News 03 Apr, 2014

Senegal - Customs Fines in Dakar - Update

In April 2012 the Club advised Members of the possibility of customs fines being imposed in Dakar due to discrepancies between items listed in the customs declaration submitted by the Master, and the actual quantity of goods onboard.

Members continue to encounter instances where fines have been imposed by the Senegalese customs authorities for breaches of the Senegalese Customs Code.

Previously, vessels have been fined for not declaring the lubricating oil in the main engine and generator sumps. In one case a vessel was fined USD 105,000 for such an omission. However, it appears that the Senegalese customs authorities are now targeting other areas in search of discrepancies as a number of recent cases involving entered vessels have shown:

  • After berthing, the attending customs officers ordered the fuel oil tanks to be sounded and found that the total quantity of IFO on board exceeded the vessels declaration by 14 metric tonnes. The vessel was fined USD 11,500.
  • Customs officers discovered that a vessel had not declared dangerous goods in transit and imposed a fine of USD 107,000.
  • Customs officers checked the actual quantity of lubricating oil on board against the declared figure and found that the ship had underestimated the total amount by 2,900 litres. The vessel was fined over USD 6,000.
  • A fine of USD 12,500 was imposed by customs following the discovery of 5,100 litres of undeclared sludge.

It should be noted the foregoing fines were agreed after negotiation with the customs authorities. In some cases the initial demands were considerably higher.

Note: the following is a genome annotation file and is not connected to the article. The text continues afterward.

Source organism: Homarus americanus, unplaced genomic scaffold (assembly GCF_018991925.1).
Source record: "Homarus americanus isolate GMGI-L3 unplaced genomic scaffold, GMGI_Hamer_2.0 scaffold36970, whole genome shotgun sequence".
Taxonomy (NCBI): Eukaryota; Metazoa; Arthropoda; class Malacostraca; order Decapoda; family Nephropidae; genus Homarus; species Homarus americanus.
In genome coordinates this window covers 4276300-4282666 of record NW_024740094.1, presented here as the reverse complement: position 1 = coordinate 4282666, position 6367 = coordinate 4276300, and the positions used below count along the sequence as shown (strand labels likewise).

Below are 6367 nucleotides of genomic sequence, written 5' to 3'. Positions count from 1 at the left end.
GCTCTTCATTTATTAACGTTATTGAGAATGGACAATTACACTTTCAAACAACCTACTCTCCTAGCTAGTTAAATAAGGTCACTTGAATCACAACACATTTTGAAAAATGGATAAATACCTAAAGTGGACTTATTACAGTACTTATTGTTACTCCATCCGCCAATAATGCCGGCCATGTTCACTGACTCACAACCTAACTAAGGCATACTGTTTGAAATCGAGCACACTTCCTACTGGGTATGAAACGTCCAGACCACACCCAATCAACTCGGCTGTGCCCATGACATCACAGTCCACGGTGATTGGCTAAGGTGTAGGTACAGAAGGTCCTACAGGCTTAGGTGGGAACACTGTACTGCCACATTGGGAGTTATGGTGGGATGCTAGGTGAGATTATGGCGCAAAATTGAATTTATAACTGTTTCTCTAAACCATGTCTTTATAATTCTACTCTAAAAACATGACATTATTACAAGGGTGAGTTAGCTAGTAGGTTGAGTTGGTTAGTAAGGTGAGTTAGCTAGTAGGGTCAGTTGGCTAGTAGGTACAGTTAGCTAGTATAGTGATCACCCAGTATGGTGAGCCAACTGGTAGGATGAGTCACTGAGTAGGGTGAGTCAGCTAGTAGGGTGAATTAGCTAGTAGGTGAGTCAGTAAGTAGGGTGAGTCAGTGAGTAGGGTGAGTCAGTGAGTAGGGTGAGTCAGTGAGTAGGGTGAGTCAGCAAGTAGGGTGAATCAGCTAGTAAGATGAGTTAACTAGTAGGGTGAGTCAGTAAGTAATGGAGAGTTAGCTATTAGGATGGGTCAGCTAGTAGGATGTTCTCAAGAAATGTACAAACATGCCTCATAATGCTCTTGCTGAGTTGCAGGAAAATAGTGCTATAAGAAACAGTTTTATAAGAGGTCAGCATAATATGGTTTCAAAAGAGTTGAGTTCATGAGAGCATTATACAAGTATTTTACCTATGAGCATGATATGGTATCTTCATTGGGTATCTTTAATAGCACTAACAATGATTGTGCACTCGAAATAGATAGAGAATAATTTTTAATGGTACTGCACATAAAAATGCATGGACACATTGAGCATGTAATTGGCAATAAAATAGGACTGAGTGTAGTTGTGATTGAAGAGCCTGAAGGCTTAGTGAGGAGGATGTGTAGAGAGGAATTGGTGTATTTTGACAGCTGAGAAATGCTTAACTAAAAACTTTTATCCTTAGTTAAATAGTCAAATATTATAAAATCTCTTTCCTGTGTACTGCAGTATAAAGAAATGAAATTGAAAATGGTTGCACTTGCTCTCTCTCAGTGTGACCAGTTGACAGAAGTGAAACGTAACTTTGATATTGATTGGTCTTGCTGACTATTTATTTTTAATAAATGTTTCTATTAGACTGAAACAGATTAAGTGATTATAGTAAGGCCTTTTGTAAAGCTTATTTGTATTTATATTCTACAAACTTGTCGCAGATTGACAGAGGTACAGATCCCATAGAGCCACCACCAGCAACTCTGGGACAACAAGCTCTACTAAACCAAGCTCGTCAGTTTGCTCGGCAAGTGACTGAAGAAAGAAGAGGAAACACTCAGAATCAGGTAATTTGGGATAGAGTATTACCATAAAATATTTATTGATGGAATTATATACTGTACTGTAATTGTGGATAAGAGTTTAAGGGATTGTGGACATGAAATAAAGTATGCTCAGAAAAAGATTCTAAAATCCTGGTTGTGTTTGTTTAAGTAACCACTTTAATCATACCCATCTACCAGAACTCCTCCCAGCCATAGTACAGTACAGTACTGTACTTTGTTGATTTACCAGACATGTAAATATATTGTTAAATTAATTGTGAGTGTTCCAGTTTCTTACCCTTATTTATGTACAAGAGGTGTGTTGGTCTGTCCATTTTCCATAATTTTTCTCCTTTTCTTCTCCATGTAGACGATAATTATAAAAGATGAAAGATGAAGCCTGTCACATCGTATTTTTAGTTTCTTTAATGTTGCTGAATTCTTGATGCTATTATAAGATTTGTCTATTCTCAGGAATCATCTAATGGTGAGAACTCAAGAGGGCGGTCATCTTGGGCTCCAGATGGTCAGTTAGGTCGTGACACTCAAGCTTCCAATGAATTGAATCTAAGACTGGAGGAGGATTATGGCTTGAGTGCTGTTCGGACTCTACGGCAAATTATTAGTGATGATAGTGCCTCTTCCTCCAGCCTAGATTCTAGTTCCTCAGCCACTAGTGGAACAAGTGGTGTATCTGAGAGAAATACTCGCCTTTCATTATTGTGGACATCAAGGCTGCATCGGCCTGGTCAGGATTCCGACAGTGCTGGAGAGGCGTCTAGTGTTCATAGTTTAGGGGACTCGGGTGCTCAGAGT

Members with vessels proceeding to Dakar are advised to remind the Master to complete the customs declaration fully and accurately as any errors, omissions and/or discrepancies are likely to result in substantial fines.

In order to minimise this possibility, Masters are advised to:

  • Contact the local agent well in advance of arrival to ascertain the customs regulations in force and the documentation required.
  • Verify that all consumables on board including bunkers, lube oil, sludge, provisions, stores, paint, stationery and crew personal effects are listed accurately on the applicable manifests and declarations. Lubricating oil in engine sumps should also be recorded accurately.
  • Ensure that all required customs documentation is prepared well in advance of berthing.
  • Require the ship’s agent to be in attendance when customs officers board the vessel.
  • If necessary keep the accommodation ladder or gangway raised until the agent has boarded and the paperwork is ready.
  • Instruct crewmembers not to barter with anyone whilst at anchor or alongside. In particular, small fishing boats may approach anchored vessels and attempt to bargain with the crew. If an exchange of goods takes place, the local tradesmen may inform the customs authorities thereafter, possibly resulting in a fine.

In the event of any difficulties, the Master should contact the local P&I Correspondent for assistance at the earliest opportunity.

Members requiring further advice should contact the Loss Prevention department.